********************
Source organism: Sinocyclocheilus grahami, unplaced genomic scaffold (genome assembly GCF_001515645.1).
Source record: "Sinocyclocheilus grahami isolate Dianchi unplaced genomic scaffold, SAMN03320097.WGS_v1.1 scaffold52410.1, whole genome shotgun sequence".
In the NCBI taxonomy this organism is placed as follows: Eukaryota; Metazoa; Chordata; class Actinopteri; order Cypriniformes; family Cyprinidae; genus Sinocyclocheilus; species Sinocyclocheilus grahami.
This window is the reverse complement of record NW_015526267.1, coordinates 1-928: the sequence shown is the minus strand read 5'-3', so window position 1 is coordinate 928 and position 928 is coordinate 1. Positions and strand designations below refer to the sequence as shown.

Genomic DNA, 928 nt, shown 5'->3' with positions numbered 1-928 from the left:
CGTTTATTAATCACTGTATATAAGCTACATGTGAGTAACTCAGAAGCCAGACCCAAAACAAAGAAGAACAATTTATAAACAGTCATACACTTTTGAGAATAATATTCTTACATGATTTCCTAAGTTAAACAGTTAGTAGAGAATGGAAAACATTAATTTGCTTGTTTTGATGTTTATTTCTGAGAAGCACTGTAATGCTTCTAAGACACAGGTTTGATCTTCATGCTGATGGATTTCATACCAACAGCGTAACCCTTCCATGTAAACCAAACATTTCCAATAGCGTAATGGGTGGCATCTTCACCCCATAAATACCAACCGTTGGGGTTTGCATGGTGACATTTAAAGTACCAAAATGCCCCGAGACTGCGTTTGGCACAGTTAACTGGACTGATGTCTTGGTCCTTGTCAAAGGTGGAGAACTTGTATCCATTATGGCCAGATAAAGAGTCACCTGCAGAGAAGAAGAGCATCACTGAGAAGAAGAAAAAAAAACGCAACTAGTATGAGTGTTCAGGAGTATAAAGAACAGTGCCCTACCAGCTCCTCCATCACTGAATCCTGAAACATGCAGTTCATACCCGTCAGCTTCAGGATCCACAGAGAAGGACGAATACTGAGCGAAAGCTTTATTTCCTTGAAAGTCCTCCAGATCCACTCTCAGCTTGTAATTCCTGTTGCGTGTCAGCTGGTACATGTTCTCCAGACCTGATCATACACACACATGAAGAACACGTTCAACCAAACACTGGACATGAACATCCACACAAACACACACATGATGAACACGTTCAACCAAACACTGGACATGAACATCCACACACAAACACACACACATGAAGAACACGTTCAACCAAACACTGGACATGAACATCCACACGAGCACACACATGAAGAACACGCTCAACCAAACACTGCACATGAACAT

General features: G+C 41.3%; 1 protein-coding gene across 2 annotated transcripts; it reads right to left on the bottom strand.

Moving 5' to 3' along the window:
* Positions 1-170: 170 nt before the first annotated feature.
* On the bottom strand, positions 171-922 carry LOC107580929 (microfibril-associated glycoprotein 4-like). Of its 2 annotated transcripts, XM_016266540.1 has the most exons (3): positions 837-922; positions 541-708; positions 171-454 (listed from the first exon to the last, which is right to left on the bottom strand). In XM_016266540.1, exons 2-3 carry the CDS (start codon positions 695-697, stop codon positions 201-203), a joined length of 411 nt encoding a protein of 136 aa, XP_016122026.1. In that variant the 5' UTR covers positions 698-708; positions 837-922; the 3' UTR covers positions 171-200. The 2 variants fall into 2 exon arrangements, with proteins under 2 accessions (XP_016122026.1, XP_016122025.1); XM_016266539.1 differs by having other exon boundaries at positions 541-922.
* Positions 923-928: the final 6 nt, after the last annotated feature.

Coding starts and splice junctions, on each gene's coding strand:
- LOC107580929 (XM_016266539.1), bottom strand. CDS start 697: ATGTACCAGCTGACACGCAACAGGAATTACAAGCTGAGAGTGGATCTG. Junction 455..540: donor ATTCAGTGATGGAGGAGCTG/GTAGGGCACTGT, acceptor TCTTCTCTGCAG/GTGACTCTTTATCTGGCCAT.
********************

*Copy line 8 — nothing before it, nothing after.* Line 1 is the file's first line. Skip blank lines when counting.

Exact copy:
Moving 5' to 3' along the window: